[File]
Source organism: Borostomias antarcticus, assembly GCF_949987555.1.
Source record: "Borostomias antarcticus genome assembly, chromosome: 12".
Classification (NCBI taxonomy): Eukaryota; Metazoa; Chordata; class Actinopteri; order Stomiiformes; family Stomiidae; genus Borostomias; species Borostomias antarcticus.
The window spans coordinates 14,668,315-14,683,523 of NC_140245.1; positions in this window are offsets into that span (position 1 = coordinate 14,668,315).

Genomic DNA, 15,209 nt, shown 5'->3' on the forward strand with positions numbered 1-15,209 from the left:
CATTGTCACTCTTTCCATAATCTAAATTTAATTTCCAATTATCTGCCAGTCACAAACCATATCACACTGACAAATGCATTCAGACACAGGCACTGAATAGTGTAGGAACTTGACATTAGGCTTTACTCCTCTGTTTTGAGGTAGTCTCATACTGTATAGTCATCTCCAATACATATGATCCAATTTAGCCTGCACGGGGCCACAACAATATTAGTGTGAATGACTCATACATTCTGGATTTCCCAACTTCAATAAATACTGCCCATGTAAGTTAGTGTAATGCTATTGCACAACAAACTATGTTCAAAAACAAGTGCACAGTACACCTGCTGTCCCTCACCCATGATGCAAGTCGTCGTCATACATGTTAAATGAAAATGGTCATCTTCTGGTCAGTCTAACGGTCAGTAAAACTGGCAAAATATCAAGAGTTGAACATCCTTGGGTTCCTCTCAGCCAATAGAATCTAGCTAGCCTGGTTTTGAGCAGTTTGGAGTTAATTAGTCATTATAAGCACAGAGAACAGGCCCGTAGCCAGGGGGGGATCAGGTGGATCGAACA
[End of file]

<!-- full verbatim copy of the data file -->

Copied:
Source organism: Borostomias antarcticus, assembly GCF_949987555.1.
Source record: "Borostomias antarcticus genome assembly, chromosome: 12".
Classification (NCBI taxonomy): Eukaryota; Metazoa; Chordata; class Actinopteri; order Stomiiformes; family Stomiidae; genus Borostomias; species Borostomias antarcticus.
The window spans coordinates 14,668,315-14,683,523 of NC_140245.1; positions in this window are offsets into that span (position 1 = coordinate 14,668,315).

Genomic DNA, 15,209 nt, shown 5'->3' on the forward strand with positions numbered 1-15,209 from the left:
CATTGTCACTCTTTCCATAATCTAAATTTAATTTCCAATTATCTGCCAGTCACAAACCATATCACACTGACAAATGCATTCAGACACAGGCACTGAATAGTGTAGGAACTTGACATTAGGCTTTACTCCTCTGTTTTGAGGTAGTCTCATACTGTATAGTCATCTCCAATACATATGATCCAATTTAGCCTGCACGGGGCCACAACAATATTAGTGTGAATGACTCATACATTCTGGATTTCCCAACTTCAATAAATACTGCCCATGTAAGTTAGTGTAATGCTATTGCACAACAAACTATGTTCAAAAACAAGTGCACAGTACACCTGCTGTCCCTCACCCATGATGCAAGTCGTCGTCATACATGTTAAATGAAAATGGTCATCTTCTGGTCAGTCTAACGGTCAGTAAAACTGGCAAAATATCAAGAGTTGAACATCCTTGGGTTCCTCTCAGCCAATAGAATCTAGCTAGCCTGGTTTTGAGCAGTTTGGAGTTAATTAGTCATTATAAGCACAGAGAACAGGCCCGTAGCCAGGGGGGGATCAGGTGGATCGAACA